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Bill Shankly was the greatest football coach of his time. He had brought the previously unknown Liverpool to a Championship football team level. He had left many famous football famous sayings, the most widely known of which, of course, was, "Football has nothing to do with life and death. Football is much higher than life and death."

However, he abruptly announced his resignation at one of the finest moments of his coaching career and this decision shocked the whole of England at the time. Shankly's argument was that he was going to spend more time with his wife. Seven years later he died of a heart attack.

Twain wasn't very close to Shankly at that time and he didn't know if Shankly had made such a decision entirely because of his wife or for some other reasons. However, from a peer's point of view, it was not difficult to understand Shankly's choice. Putting aside the idea of health and the necessity of taking care of his wife, just thinking about the team's development, Shankly's retirement was a pretty good thing for Liverpool.

Because if he didn't retire, how could the obscure Paisley rise from being unknown to being a world-famous head coach? Until Shankly retired, Paisley was just an ordinary player who hadn't proven himself in the coaching position at all. Moreover, Paisley and Shankly were the exact opposite type of coaches. Shankly preferred to deliver inspiration and encouraging words to the team through the media as Twain would always do. Paisley was more pragmatic and more low-key. Dunn and he were very close in characteristic.

It was a coincidence. However, it was as if it was determined by fate.

Twain and Dunn were just like Shankly and Paisley at the beginning.

Bill Shankly took Liverpool from Football League Second Division to England's top-flight - England Football League First Division. In terms of making champions, he was certainly no match for his successor Bob Paisley. However, he paved the ground for Paisley, who made Liverpool an undeniable force to be reckoned with in England. On the basis Shankly had made, Paisley was able to make the miracle of "19 Champions in 9 years". However, it could not be simply attributed to the fact that Shankly had done the foundation work in advance. Shankly's reputation was so high at the time that his influence at Liverpool was like that of Busby at Manchester United. No matter who his successor would be, the pressure on his shoulder was enormous. But Paisley, a low-key successor, has always put himself in a position of "transition coach". He was the man who led Liverpool to go beyond Shankly's great influence. He did what Shankly could not do during his coaching.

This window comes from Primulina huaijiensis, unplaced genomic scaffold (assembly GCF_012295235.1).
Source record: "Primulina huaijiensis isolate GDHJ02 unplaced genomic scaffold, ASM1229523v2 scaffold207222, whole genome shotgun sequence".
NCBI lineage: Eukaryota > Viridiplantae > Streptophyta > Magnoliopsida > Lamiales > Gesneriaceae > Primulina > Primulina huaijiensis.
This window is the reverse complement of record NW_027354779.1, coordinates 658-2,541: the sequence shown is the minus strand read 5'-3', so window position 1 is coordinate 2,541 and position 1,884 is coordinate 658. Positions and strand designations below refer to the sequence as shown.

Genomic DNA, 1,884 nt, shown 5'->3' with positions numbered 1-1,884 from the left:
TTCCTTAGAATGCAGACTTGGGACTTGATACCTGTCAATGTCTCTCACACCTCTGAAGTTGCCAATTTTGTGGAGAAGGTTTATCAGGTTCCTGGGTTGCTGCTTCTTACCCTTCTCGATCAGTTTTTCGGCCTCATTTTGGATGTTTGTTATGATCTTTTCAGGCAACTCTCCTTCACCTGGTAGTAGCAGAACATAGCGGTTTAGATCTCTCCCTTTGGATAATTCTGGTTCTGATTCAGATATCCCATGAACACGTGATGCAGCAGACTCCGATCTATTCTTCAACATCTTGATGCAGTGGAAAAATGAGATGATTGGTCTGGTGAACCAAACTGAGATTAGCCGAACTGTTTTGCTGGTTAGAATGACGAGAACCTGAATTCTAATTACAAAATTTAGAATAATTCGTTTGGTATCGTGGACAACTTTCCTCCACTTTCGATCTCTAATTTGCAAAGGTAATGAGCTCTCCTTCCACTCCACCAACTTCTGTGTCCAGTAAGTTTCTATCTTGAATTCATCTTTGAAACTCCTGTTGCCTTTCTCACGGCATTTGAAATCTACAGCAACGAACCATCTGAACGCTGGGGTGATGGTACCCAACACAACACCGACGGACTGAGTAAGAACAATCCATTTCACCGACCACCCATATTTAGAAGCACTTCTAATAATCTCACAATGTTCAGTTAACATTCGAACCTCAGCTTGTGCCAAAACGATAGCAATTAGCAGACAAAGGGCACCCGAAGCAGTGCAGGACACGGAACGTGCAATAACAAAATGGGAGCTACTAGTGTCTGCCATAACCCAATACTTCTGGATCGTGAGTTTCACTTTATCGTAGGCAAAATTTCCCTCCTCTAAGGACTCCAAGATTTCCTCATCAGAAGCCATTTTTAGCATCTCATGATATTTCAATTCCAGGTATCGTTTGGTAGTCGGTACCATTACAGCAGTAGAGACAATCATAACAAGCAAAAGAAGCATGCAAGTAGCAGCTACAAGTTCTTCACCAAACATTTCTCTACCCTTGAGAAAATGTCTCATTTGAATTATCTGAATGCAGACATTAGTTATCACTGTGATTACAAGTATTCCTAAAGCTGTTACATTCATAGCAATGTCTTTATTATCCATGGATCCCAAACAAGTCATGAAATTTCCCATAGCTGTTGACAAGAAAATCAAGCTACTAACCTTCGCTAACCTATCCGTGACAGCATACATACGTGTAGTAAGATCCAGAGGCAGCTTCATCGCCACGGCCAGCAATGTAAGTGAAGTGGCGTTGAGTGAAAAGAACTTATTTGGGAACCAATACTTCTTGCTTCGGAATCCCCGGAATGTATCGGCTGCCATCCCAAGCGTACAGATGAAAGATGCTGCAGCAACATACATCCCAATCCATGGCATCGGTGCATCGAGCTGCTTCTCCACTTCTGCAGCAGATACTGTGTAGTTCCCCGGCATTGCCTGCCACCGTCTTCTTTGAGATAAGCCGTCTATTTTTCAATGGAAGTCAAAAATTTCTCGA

Would Dunn accomplish the same result in the future? Lead Nottingham Forest beyond the influence of Tony Twain and create the Forest Dynasty that would belong to him?

Twain was looking forward to seeing that day.

He chose Dunn as his successor, which was, of course, entirely and carefully considered. He had full confidence in Dunn, which was definitely not the result of a whim.

Shankly's story was well known in England, and Evan should be aware of it if he really knew football. However, did he know the story beyond the surface?

Twain wouldn't know.


Once again, after refusing Evan's invitation to stay at Forest, Twain returned to Nottingham to continue their league campaign. In the Football Association Cup, after passing Dunn, Twain gave up the whole tournament altogether. The Nottingham Forest, who were almost all second-tier and youth team players, lost to Everton in the next round.

For many Forest supporters, this loss was a big shame. They believed this was the only chance for Nottingham Forest to return to Europe, and that the team had to take advantage of this opportunity to revitalize and rise again. However, the team lost the game and judging from the performance on the field, Twain didn't care about the Football Association Cup at all.

After the loss of the game, some minor dissent came out through the media. They believed Twain must still think the Football Association Cup was a non-essential game and did not know that the Football Association Cup was the last straw for Nottingham Forest in the current situation.

However, with the ranking of the team rising in the league, the voice of criticism gradually faded. They saw Twain's intentions: from the beginning, he didn't expect to rely on the Football Association Cup winners to get a European ticket for the game. The Football Association Cup was so randomly won that it had always been called a "race of dark horses". Twain was reluctant to bet in it. By comparison, the long-running league was better suited to Nottingham Forest today.

The purpose of giving up the Football Association Cup decisively, securing enough fitness and stamina for the Forest team, was to ensure they wouldn't collapse in the end because of the double-line battle and end up with nothing.

The rest of the team also endorsed Twain's strategy. Watching the rankings rise, they were trusting the head coach more.

Evan Doughty has not come to Twain since that day to talk about the subject of staying with the team.